Beyond all of the 3PL’s added value, they also offer competitive pricing to in-house logistics that often result in savings. According to a 2014 survey switching to a 3PL “provided logistic cost reduction of 11%, average inventory cost reduction of 6%, and an average fixed logistics cost reduction of 23%.”

Despite all of the positives of 3PLs, it’s important to choose carefully which one to integrate. 3PLs can be hard to separate from because of high initial costs and their intertwining in the supply chain. Also, consider the fact that 3PLs are being trusted with their client’s brand. This is especially true for fulfillment and delivery based 3PLs which handle the final product-to-consumer stage. For online sellers this likely the only physical interaction with a customer. Be discriminating in choosing a 3PL but also remember that they live and die by their services. Most 3PLs are reliable and require minimal oversight.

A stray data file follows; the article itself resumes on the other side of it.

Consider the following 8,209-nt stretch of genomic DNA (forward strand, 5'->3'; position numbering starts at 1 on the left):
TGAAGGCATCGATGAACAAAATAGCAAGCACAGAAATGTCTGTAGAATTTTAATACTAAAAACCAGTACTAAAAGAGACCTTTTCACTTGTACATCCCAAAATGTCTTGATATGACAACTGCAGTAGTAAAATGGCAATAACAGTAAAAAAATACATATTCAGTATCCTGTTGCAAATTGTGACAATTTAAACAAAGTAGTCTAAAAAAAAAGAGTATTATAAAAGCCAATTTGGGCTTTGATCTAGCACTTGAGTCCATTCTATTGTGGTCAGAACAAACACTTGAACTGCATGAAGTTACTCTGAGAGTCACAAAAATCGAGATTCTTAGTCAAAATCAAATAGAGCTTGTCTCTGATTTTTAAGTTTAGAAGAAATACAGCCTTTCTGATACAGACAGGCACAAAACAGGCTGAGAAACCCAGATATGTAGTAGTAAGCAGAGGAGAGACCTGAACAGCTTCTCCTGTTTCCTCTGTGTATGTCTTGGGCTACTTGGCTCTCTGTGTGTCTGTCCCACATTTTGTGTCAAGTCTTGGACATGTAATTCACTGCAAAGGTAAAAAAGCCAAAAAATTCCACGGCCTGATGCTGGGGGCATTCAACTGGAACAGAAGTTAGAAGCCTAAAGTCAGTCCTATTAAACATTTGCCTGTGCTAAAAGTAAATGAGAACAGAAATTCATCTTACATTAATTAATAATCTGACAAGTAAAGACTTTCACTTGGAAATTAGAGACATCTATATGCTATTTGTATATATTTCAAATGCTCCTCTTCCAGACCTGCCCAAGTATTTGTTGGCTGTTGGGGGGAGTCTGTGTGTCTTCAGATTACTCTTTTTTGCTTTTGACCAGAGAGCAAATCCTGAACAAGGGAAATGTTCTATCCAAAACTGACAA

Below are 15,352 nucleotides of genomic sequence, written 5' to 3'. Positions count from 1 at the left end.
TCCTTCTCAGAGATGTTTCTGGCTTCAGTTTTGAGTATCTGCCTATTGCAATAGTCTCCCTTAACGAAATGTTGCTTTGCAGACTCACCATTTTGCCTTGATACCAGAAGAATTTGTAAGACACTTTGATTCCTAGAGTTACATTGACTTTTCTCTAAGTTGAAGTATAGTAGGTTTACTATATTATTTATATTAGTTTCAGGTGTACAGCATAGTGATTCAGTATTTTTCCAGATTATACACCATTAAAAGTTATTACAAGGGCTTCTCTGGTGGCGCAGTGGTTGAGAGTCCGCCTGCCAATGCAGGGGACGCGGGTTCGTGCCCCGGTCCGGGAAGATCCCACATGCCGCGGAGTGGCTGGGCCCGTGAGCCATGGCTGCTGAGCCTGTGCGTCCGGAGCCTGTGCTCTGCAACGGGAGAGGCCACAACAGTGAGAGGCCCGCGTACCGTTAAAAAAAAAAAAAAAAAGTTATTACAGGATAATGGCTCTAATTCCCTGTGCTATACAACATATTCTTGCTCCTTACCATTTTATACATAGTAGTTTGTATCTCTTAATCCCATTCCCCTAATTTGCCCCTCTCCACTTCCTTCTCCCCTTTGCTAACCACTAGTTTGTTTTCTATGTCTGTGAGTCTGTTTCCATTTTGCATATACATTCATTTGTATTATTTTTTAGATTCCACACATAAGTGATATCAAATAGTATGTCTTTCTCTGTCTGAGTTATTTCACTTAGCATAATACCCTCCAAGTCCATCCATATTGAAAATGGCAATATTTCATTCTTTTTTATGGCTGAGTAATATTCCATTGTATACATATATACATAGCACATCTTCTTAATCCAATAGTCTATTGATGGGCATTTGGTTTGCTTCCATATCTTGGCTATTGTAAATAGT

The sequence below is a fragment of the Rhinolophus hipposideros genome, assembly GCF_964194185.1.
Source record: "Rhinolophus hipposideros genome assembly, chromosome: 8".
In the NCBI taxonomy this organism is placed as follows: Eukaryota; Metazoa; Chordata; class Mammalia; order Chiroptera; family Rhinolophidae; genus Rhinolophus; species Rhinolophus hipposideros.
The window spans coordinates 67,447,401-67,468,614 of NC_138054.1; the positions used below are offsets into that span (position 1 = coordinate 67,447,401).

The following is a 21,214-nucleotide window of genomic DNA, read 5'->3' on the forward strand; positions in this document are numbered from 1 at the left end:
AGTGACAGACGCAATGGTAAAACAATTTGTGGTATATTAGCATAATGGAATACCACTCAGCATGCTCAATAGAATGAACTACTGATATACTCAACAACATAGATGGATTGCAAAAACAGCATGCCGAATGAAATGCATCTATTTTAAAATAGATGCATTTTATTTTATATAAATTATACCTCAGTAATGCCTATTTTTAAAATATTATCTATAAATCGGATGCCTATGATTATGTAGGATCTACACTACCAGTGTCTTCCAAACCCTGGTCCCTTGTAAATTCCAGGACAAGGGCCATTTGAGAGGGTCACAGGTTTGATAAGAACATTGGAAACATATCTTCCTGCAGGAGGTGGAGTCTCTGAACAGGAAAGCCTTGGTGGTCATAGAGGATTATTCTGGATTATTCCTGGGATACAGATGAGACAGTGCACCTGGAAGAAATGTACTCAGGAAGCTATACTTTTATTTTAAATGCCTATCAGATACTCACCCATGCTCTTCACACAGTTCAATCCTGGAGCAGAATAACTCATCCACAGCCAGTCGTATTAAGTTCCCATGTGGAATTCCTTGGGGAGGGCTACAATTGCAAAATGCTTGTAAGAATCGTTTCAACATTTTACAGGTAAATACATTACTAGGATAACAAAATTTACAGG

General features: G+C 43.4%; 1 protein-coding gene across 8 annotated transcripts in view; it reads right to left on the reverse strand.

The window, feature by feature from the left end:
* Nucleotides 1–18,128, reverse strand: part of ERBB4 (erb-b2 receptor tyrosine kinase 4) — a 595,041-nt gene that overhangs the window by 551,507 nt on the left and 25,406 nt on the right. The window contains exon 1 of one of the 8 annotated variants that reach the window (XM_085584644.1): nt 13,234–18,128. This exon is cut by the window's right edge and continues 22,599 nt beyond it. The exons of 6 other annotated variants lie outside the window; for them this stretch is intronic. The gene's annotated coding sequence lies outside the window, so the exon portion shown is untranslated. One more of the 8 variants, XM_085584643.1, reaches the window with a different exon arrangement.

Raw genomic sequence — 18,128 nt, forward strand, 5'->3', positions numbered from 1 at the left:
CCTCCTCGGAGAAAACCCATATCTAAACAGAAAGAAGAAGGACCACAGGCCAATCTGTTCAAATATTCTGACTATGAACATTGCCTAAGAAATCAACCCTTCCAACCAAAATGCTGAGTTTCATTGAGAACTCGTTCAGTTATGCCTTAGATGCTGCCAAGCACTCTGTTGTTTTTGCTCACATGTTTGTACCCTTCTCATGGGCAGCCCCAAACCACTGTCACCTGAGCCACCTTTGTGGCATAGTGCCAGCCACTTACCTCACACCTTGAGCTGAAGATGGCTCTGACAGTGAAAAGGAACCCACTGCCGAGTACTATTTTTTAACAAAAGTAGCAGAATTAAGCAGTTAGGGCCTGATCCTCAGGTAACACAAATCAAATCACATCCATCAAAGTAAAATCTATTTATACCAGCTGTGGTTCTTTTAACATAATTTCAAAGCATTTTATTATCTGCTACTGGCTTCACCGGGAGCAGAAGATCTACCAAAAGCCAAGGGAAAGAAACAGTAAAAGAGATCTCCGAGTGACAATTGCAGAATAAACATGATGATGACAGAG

Many companies decide to use 3PLs. And they’re not just for small companies either. As of 2017, 90% of Fortune 500 companies operate with assistance from at least one 3PL. Even though all Fortune 500 companies can supply their own logistics, transportation, warehousing and distribution they choose to use 3PLs. This is likely because they would rather focus on other aspects of their company than maintain a competitive dedicated department. For many large companies, 3PLs are seamlessly connected. This connection allows 3PLs to have a deeper insight into the supply chain and provide better logistics for their clients.

Today 3PLs are employed by almost every business. Benefitting large and small businesses alike and providing multi-channel businesses with a simplified supply chain. For big businesses, 3PLs allow resources to be focused on core competencies. On the other end, small businesses gain the logistical and distribution capabilities of a larger company. With low costs, unparalleled logistics and high scalability 3PLs have substantial value for almost any company.